This article was written by Andrew Fraser - Senior Associate - Canberra

Andrew works in the areas of criminal law and traffic law, providing practical advice in all of his clients’ matters. Andrew has, over many years, developed positive working relationships with prosecutors, magistrates and judges. His no-nonsense approach means he has a reputation for putting forward the best case possible for clients. Andrew has won many matters for his clients, including...

Supply Controlled Drug To Child For Selling


In ACT, it is an offence to supply a controlled drug to a child or possess a controlled drug with the intention of supplying it to a child. This is a very serious offence, carrying a maximum penalty of 25 years’ imprisonment if the quantity is less than a commercial quantity. Where a commercial quantity is involved, the maximum penalty, rises to life imprisonment depending on the quantity of the drug supplied.

The Offence Of Supplying Controlled Drug To Child For Selling

Section 622 of the Criminal Code 2002 outlines that a person commits an offence if they:

  • supply a commercial quantity of a controlled drug to a child; or
  • possess a commercial quantity of a controlled drug with the intention of supplying any of the drug to a child;
  • and the person does so believing that the child intends to sell any of the drug.

If it is proved that the defendant:

  • supplied a trafficable quantity of a controlled drug to a child; or
  • possessed a trafficable quantity of a controlled drug with the intention of supplying any of it to a child;

It is presumed, unless the contrary is proved, that the defendant had the belief about the sale of the drug by the child required for the offence.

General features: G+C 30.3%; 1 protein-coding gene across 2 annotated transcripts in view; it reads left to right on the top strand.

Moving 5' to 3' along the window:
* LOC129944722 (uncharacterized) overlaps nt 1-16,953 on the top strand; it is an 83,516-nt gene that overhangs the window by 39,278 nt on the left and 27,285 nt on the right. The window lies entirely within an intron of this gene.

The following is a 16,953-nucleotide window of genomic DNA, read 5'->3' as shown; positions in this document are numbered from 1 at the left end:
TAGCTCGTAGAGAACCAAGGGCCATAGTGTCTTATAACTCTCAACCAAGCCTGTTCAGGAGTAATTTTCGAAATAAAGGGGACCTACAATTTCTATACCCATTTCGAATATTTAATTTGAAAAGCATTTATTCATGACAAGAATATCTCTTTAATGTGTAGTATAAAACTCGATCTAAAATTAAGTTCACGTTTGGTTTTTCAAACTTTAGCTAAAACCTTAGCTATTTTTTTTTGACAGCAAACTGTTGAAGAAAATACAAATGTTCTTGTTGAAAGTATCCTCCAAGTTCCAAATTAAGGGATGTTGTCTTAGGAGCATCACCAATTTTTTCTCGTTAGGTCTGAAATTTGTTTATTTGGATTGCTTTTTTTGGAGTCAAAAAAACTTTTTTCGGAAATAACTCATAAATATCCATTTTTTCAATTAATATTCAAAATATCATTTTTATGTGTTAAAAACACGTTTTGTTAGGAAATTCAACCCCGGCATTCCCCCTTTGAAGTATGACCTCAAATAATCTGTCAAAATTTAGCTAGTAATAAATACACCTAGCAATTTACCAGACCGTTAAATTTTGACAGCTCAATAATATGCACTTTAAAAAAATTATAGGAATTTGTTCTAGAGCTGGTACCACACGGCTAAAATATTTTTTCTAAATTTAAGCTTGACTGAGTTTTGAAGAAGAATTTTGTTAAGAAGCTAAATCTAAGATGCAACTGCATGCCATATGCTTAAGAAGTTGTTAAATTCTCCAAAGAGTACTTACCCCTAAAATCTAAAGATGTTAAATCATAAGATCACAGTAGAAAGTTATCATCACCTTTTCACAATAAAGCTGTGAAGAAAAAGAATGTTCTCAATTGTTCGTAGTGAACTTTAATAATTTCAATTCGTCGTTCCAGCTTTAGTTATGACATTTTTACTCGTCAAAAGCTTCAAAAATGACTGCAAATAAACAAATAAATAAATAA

What actions might constitute Supplying a Controlled Drug to a Child for Selling?

  1. Giving a 17-year-old enough ecstasy tablets to be a trafficable quantity, ie more than 10 grams, as defined in the Criminal Code Regulation 2019C (Cth)) believing that the teenager was to sell them at a music festival.
  2. Giving a 15 year old cannabis to give to their friends in exchange for money.

What the police must prove

In order to a person to be found guilty of this offence the police must prove that:

the person either:

  • supplied a drug to a child. “Supply” includes “sell”, “give” and “share” but does not include “administer”; or
  • possessed a drug with the intention of suppling it to a child; or
  • the person knew or believed that the child would sell the drug.
  • what was supplied or possessed was a controlled drug which is proven with analytical certificates to this effect.
  • the drug was of a commercial or trafficable quantity, depending on the specific charge.

Possible defences

The possible ways to defend the charge include:

  • maintaining your innocence if you did not commit the act alleged;
  • arguing that you did not supply a drug;
  • arguing that you did not posses the drug with the intention of supplying it to a child;
  • arguing that the drug was not in the quantity alleged;
  • arguing that you did not have the requisite intent;
  • arguing that the person supplied was not a child;
  • arguing that you did not believe the child intended to sell any of the drug;
  • arguing that you considered whether the person was a child and had no reasonable grounds to believe that he or she was a child;

Which court will hear your matter?

The offences are strictly indictable matters and will be finalised  in the ACT Supreme Court.

Some less serious versions of the charges carry 10-year and five-year maximum sentences and can be heard in either the Supreme Court or the ACT Magistrates Court, where the maximum that can be imposed on any individual charge is a fine of $15,000, imprisonment for 5 years or both.

If you require legal advice or representation in any legal matter, please contact Armstrong Legal.

WHERE TO NEXT?

If you suspect that you may be under investigation, or if you have been charged with an offence, it is vital to get competent legal advice as early as possible. Our lawyers are highly specialised in criminal law and will be able to guide you through the process while dealing with the various authorities related to your matter.

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